It feels like ages since The Chicago Blues Brothers last theatre show - probably because it is ages since the last Chicago Blues Brothers show! - and sadly circumstances mean that there's not likely to be any more in the foreseeable future. However before I get too maudlin let's say that it was a fine night on Friday at The Courtyard Theatre in Hereford, although the day itself was not without incident. I received a text message from Tracy the night before checking what time she was due round the next day (her and dep saxman Bob were coming round to us where Pete and co. were going to pick us up in the minibus) and to say that she wasn't too well and would see how she felt the next day - sad to say she was too unwell to play the show which meant that Pete made an unscheduled appearance on backing vocals. Overall the show was a thoroughly enjoyable affair with the near sellout crowd up for it more-or-less from the first notes of 'Peter Gunn' and the band rising to the occasion accordingly. Well, all the band except me because I played terribly. I'm not sure why - maybe it was an off night or something, but I made a bad error early on (the rising riff in 'I Can't Turn You Loose' is played 3 times there Leigh not once!) and followed it up by a shaky solo in 'She Caught The Katy'. Things got a bit better as the show went on but overall I was disappointed with myself. Bah! In the meantime the rest of the band played brilliantly; Bob hadn't played sax with us for something like 4 years but sounded superb, Dave was as great as ever on trumpet, Chris was depping on keyboards for the absent Ian and sounded excellent and the rhythm section of Squirrel and Marc were as solid as they normally are - all good stuff apart from my hamfisted attempts at the guitar. Oh well... it had been a good journey up there - Friday afternoon journeys can be difficult but ours went very smoothly, with one stop for what I believe is these days referred to as a 'comfort break' - I didn't get one because there was a bloke in there for ages and I got bored waiting 'though from what everyone said facilities were a little 'basic' so maybe it was for the best! Somewhere on the A436 a yellow car had gone through a wall - it looked like it had been there for a while (no airbag - looks like they got away with it' said Bob sternly) to the extent that it almost looked like a work of art. When we got to Hereford I sent a text message to Shirley to tell her that we'd arrived safely - she sent me one back to say that a workman in our road had cut through a cable so we now had no Internet, television or landline phone. Bugger! (Now you know why this posting is late - it was fixed yesterday!) Phil had the P.A. up and running ready for us, and soundcheck went well although it's one of the very few times that I've ever asked for the guitar in my monitor to be turned down. Well, it was deafening! No one else could stand in front of it! It was an 8 o'clock show so there was plenty of time for some food, and for me to meet up with my old musical ally Simon who moved down to the area a year or so ago. I've played in several bands with him over the years, and he was in The Barflies who made their one and only appearance at Big Tel's 50th birthday bash a couple of years ago. It was great to see him again.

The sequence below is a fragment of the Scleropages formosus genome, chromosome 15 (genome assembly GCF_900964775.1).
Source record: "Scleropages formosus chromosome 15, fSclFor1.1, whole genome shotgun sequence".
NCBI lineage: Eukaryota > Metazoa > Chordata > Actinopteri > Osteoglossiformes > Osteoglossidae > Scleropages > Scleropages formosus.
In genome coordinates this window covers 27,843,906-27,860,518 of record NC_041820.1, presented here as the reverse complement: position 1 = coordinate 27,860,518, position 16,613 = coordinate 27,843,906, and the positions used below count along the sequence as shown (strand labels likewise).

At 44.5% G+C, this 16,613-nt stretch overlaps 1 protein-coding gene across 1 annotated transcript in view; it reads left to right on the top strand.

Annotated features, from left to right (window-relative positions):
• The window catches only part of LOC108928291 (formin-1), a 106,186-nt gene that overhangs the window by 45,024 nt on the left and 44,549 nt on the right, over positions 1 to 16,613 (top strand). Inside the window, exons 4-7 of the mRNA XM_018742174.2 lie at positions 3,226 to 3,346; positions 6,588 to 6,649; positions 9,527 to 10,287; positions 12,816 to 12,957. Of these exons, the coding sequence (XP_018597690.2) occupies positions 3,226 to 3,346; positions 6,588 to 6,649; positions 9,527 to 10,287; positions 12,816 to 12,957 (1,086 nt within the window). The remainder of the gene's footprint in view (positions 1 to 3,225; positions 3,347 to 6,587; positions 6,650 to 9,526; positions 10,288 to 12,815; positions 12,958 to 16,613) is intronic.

As previously observed the show was a very good one aside from my poor playing although quite how a mobility scooter ended up being ridden across the stage by Pete at the start of the second set and by the B.B.'s in 'Funky Nassau' is something of a mystery to me... after the show there was time for a quick drink with Simon who said that he thought I sounded like Buddy Guy! I must play 'terribly' again!

Saturday was the busiest day at Balcony Shirts for a while - it always is when you've been up late...the journey home had been enlivened by a stop at the afore-mentioned 'basic' service station - the guy behind the counter wouldn't let us in as it was late so Pete angrily led us all back to the bus! We stopped at the services down the road instead... oh and the yellow car was still there in the wall. Maybe it was supposed to be there?
After finishing at the shop it was home for a quick snooze (I'm old ok?!?) before getting my guitars together for the evening's Upper Cut gig at After Office Hours in Barnet. As Roger the drummer and myself neared the venue Terry the singer called to say that we were to load in at the front of the pub rather than through the back door like we have done every other time - it was a bit dodgy on the double yellow lines but we got the job done, and all agreed that it was a bit less precarious than using the steps around the back. After setting up Terry the bass observed how there were a lot less people there than we've had for our previous shows there - I guess it's the end of the month and the Christmas credit card bills are in?
9.30 and our first song 'Sweet Soul Music' was greeted by the site of people moving away from the stage and the manageress frantically gesturing to us to turn the volume down; a couple of songs later a glass fell off the P.A. speaker column and broke - it shouldn't have been on there, but maybe we were a bit loud! We limped to the end of set without too many other adverse incidents; the second set was much better with a bit of dancing from the (few) people present, and I played a bit better than I had the night before which was something of a relief.

No gigs this week - time to practice then, or watch telly, make a phone call, go on the internet...